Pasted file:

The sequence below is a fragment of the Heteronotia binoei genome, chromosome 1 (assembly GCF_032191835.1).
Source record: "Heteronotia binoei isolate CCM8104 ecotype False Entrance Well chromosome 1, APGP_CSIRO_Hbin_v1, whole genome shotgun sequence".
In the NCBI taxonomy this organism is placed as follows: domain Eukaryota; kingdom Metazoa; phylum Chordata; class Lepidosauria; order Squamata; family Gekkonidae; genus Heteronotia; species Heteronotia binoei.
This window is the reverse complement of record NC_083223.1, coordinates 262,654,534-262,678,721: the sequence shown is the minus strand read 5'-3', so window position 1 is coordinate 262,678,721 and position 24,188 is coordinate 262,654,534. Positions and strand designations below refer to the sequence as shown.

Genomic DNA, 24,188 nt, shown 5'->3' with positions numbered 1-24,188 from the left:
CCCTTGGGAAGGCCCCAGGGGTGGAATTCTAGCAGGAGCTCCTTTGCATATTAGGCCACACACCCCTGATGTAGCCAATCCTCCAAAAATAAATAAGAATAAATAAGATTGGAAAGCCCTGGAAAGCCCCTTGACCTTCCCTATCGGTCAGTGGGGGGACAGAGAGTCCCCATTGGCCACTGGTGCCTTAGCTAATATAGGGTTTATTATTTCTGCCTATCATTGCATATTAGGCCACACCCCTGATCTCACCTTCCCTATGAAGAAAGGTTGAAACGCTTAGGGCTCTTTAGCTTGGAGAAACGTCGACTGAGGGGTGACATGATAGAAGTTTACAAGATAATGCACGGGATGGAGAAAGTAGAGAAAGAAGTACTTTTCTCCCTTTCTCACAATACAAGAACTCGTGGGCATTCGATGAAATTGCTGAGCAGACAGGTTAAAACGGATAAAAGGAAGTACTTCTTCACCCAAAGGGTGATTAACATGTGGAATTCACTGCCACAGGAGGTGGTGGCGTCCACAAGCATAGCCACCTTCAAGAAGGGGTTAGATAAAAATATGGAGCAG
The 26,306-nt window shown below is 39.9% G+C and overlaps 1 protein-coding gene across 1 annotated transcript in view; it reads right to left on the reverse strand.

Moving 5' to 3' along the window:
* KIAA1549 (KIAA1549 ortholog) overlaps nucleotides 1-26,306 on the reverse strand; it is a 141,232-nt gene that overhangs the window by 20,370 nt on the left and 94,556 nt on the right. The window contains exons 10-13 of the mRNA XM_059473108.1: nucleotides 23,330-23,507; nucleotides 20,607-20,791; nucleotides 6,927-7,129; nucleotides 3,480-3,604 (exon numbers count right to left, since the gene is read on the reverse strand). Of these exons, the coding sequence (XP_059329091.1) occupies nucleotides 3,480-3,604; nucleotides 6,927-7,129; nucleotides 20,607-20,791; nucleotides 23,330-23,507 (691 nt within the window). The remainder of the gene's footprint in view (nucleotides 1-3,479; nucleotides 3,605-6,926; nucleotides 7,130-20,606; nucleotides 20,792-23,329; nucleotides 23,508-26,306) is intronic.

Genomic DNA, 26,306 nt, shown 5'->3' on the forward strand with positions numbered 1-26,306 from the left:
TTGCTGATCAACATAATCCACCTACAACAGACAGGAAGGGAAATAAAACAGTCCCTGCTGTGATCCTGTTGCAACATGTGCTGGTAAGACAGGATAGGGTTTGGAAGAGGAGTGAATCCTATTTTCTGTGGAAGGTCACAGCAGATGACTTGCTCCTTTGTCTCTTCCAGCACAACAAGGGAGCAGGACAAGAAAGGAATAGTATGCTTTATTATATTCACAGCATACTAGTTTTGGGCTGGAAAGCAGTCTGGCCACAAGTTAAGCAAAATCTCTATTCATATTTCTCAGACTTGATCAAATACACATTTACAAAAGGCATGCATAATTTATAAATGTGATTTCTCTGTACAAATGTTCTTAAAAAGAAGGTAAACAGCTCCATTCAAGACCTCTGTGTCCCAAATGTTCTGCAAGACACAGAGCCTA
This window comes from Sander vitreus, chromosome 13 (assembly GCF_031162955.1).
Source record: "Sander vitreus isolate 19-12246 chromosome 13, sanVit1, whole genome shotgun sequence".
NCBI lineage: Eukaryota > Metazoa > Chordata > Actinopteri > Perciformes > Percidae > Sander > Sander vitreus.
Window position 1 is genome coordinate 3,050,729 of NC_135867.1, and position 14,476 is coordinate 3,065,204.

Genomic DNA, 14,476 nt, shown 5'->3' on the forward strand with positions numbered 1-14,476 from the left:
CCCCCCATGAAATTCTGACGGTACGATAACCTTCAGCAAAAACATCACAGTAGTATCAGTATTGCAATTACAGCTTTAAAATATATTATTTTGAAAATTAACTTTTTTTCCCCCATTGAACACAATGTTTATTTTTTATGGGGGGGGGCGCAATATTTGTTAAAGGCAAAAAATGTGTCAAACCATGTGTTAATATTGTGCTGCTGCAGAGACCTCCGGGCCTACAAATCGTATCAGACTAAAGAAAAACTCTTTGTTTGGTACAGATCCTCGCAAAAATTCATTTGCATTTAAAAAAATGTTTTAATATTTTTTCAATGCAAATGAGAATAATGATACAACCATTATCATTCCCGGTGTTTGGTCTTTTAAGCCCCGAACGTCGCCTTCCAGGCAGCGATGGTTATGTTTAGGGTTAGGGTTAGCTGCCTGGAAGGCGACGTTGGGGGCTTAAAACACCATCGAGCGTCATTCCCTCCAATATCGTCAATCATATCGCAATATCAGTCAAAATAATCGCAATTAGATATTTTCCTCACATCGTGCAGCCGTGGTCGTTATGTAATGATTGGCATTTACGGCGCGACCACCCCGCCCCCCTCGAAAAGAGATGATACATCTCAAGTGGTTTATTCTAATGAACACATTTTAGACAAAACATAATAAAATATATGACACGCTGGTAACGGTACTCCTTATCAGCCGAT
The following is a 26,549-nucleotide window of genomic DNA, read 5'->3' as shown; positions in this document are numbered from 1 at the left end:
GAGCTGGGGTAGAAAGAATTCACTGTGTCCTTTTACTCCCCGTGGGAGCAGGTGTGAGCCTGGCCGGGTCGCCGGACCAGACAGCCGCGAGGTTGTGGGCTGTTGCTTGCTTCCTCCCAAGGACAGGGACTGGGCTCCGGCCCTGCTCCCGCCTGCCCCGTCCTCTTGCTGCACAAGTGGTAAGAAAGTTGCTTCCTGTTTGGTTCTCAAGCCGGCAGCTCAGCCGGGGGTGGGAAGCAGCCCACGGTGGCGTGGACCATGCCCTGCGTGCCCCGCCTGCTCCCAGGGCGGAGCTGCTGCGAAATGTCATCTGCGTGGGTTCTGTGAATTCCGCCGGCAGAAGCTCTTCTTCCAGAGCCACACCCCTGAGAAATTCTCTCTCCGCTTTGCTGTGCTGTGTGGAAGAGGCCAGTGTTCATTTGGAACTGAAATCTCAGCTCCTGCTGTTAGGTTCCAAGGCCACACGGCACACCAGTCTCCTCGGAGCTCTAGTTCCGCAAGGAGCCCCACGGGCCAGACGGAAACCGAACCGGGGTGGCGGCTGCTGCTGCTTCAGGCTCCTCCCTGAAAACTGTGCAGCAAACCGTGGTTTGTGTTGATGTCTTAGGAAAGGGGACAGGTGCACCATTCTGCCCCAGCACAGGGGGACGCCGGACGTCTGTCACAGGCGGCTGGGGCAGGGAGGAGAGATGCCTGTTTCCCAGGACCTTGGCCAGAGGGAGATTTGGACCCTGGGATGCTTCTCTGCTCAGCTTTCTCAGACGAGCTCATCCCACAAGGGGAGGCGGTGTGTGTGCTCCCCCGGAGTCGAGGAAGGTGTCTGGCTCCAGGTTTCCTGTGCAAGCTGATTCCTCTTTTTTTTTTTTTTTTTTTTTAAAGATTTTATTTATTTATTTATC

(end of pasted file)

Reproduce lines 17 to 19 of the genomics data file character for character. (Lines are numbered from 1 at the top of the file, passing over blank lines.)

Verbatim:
CCCCCCATGAAATTCTGACGGTACGATAACCTTCAGCAAAAACATCACAGTAGTATCAGTATTGCAATTACAGCTTTAAAATATATTATTTTGAAAATTAACTTTTTTTCCCCCATTGAACACAATGTTTATTTTTTATGGGGGGGGGCGCAATATTTGTTAAAGGCAAAAAATGTGTCAAACCATGTGTTAATATTGTGCTGCTGCAGAGACCTCCGGGCCTACAAATCGTATCAGACTAAAGAAAAACTCTTTGTTTGGTACAGATCCTCGCAAAAATTCATTTGCATTTAAAAAAATGTTTTAATATTTTTTCAATGCAAATGAGAATAATGATACAACCATTATCATTCCCGGTGTTTGGTCTTTTAAGCCCCGAACGTCGCCTTCCAGGCAGCGATGGTTATGTTTAGGGTTAGGGTTAGCTGCCTGGAAGGCGACGTTGGGGGCTTAAAACACCATCGAGCGTCATTCCCTCCAATATCGTCAATCATATCGCAATATCAGTCAAAATAATCGCAATTAGATATTTTCCTCACATCGTGCAGCCGTGGTCGTTATGTAATGATTGGCATTTACGGCGCGACCACCCCGCCCCCCTCGAAAAGAGATGATACATCTCAAGTGGTTTATTCTAATGAACACATTTTAGACAAAACATAATAAAATATATGACACGCTGGTAACGGTACTCCTTATCAGCCGAT
The following is a 26,549-nucleotide window of genomic DNA, read 5'->3' as shown; positions in this document are numbered from 1 at the left end:
GAGCTGGGGTAGAAAGAATTCACTGTGTCCTTTTACTCCCCGTGGGAGCAGGTGTGAGCCTGGCCGGGTCGCCGGACCAGACAGCCGCGAGGTTGTGGGCTGTTGCTTGCTTCCTCCCAAGGACAGGGACTGGGCTCCGGCCCTGCTCCCGCCTGCCCCGTCCTCTTGCTGCACAAGTGGTAAGAAAGTTGCTTCCTGTTTGGTTCTCAAGCCGGCAGCTCAGCCGGGGGTGGGAAGCAGCCCACGGTGGCGTGGACCATGCCCTGCGTGCCCCGCCTGCTCCCAGGGCGGAGCTGCTGCGAAATGTCATCTGCGTGGGTTCTGTGAATTCCGCCGGCAGAAGCTCTTCTTCCAGAGCCACACCCCTGAGAAATTCTCTCTCCGCTTTGCTGTGCTGTGTGGAAGAGGCCAGTGTTCATTTGGAACTGAAATCTCAGCTCCTGCTGTTAGGTTCCAAGGCCACACGGCACACCAGTCTCCTCGGAGCTCTAGTTCCGCAAGGAGCCCCACGGGCCAGACGGAAACCGAACCGGGGTGGCGGCTGCTGCTGCTTCAGGCTCCTCCCTGAAAACTGTGCAGCAAACCGTGGTTTGTGTTGATGTCTTAGGAAAGGGGACAGGTGCACCATTCTGCCCCAGCACAGGGGGACGCCGGACGTCTGTCACAGGCGGCTGGGGCAGGGAGGAGAGATGCCTGTTTCCCAGGACCTTGGCCAGAGGGAGATTTGGACCCTGGGATGCTTCTCTGCTCAGCTTTCTCAGACGAGCTCATCCCACAAGGGGAGGCGGTGTGTGTGCTCCCCCGGAGTCGAGGAAGGTGTCTGGCTCCAGGTTTCCTGTGCAAGCTGATTCCTCTTTTTTTTTTTTTTTTTTTTTAAAGATTTTATTTATTTATTTATC